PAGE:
Off Grid Volume one; issue three
The synthesis of teacher, mentor, student, information, skills, and talents combined with design thinking is a start. It takes the ideas presented from the following authors and combines them to tackle the problem:
How do we motivate all students to learn? Notice it isn’t to learn all the same information or at the same time. It is simply focusing on the act of learning.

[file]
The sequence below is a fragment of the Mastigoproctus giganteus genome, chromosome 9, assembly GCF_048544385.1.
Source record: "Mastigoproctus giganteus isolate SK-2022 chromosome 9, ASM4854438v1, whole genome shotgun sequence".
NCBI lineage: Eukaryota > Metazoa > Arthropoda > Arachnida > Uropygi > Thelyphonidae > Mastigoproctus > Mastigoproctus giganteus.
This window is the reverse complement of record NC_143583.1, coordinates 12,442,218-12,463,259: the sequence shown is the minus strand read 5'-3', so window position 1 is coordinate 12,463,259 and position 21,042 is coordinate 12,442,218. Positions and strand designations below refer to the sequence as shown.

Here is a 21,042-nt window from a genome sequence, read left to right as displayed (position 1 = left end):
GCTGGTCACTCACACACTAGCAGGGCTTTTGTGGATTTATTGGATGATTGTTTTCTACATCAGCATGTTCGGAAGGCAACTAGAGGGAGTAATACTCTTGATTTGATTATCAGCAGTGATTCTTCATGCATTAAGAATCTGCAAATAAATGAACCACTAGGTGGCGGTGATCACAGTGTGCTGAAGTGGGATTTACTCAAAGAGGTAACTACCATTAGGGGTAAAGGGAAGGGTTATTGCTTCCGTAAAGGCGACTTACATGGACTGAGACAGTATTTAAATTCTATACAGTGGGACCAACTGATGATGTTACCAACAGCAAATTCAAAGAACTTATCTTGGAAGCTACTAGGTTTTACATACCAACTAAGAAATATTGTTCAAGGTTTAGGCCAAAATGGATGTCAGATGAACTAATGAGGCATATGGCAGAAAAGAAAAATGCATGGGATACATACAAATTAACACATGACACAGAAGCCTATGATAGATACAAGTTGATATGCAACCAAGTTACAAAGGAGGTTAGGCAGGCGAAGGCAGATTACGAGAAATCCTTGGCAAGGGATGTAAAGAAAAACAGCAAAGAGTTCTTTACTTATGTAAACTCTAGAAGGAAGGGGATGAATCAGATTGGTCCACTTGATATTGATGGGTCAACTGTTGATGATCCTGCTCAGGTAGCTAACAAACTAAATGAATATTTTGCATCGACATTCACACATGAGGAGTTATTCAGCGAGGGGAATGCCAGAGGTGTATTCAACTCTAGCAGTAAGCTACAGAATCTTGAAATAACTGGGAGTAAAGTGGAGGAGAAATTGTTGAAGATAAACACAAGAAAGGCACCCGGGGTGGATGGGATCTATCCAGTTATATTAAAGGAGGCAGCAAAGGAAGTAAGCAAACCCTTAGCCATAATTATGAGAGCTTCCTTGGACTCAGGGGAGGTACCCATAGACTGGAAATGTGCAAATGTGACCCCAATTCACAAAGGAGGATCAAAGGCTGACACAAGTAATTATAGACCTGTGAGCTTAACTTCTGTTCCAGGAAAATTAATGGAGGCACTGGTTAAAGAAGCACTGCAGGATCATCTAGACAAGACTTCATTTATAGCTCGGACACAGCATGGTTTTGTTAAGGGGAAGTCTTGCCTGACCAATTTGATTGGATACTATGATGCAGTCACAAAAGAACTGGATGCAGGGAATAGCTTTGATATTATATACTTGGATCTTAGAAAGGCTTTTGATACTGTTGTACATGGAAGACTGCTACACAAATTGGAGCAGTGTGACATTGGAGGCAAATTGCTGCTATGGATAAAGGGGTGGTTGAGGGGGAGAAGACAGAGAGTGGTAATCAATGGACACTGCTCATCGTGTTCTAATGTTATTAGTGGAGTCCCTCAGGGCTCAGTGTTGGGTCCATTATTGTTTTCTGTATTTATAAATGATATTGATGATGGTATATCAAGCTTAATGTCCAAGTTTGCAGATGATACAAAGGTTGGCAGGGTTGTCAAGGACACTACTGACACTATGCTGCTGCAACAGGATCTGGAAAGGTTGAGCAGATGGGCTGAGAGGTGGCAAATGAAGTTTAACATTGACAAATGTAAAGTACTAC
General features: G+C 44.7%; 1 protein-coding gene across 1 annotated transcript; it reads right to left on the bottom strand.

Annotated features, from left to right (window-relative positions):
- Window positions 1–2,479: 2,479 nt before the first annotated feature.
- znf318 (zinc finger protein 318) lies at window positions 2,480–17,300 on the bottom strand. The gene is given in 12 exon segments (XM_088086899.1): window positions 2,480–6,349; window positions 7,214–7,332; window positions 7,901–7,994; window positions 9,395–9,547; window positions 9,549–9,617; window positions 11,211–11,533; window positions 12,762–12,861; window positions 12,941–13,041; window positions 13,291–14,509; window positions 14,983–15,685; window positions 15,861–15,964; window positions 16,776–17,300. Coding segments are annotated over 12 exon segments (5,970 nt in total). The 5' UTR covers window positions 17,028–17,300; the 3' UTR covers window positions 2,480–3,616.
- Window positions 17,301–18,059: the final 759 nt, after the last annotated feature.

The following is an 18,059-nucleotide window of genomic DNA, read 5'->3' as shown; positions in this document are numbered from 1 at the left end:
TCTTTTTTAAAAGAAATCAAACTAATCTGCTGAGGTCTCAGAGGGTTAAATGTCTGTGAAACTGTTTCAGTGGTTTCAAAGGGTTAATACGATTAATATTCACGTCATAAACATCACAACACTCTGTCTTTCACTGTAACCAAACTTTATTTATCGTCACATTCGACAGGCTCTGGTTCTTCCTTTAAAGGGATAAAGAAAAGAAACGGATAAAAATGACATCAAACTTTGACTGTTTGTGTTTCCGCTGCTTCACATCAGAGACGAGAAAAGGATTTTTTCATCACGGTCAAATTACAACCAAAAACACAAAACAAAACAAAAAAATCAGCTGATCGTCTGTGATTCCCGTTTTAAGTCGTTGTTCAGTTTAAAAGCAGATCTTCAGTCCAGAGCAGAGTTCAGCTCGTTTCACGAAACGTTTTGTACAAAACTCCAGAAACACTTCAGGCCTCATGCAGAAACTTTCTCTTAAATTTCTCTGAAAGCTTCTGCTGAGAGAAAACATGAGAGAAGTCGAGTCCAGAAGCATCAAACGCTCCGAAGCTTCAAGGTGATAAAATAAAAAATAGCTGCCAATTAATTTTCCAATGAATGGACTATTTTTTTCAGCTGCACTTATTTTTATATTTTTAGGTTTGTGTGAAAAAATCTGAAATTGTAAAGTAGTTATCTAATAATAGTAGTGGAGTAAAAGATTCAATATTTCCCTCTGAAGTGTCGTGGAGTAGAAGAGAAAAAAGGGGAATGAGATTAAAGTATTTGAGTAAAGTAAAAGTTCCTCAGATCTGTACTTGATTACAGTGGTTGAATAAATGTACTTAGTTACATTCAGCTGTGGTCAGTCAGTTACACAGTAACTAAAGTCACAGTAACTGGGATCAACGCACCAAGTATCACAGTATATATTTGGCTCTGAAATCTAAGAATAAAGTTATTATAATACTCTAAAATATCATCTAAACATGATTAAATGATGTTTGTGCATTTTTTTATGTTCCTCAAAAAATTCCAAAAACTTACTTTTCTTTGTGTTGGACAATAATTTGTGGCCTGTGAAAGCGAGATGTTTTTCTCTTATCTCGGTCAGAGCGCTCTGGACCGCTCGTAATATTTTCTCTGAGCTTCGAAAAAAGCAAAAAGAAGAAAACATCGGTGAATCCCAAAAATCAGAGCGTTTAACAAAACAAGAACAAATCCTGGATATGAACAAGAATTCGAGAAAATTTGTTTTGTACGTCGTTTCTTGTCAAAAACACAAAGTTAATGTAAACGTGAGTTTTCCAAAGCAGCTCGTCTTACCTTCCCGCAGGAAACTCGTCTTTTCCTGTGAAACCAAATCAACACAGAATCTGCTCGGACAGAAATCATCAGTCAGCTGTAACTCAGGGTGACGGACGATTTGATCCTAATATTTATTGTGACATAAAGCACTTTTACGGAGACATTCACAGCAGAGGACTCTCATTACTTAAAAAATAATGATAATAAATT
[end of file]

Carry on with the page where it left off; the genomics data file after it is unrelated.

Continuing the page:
The Danger of Grades Robinson, K., & Aronica, L. (2009). Finding your element: how to discover your talents and passions and transform your life. new york: penguin group. Ken Robinson explores story after story the genius of those who are not traditional students. If judged on grades, we would not have the brilliance of scientists, choreographers, artists, and actors. Godin, S. (2010). Linchpin: are you indispensable?. New York: Portfolio. Passion and follow through is what makes people linchpins. Godin explores how the truly indispensible work for the process of work, gruel through resistence, and know who they are working for. Godin boils education down to two things: solving problems and leading. mix with passion and ship. Lehrer, J. (2012). Imagine: how creativity works. Boston: Houghton Mifflin Harcourt. Lehrer is a fantastic example of what lazy can do. Brilliant in writing, Lehrer hinged much of Imagine on his reputation and fabricated interviews, forgot to fact check, and self plagiarized. His premise is solid - that imagination is what will build creators and innovators - too bad he could not take his own advice.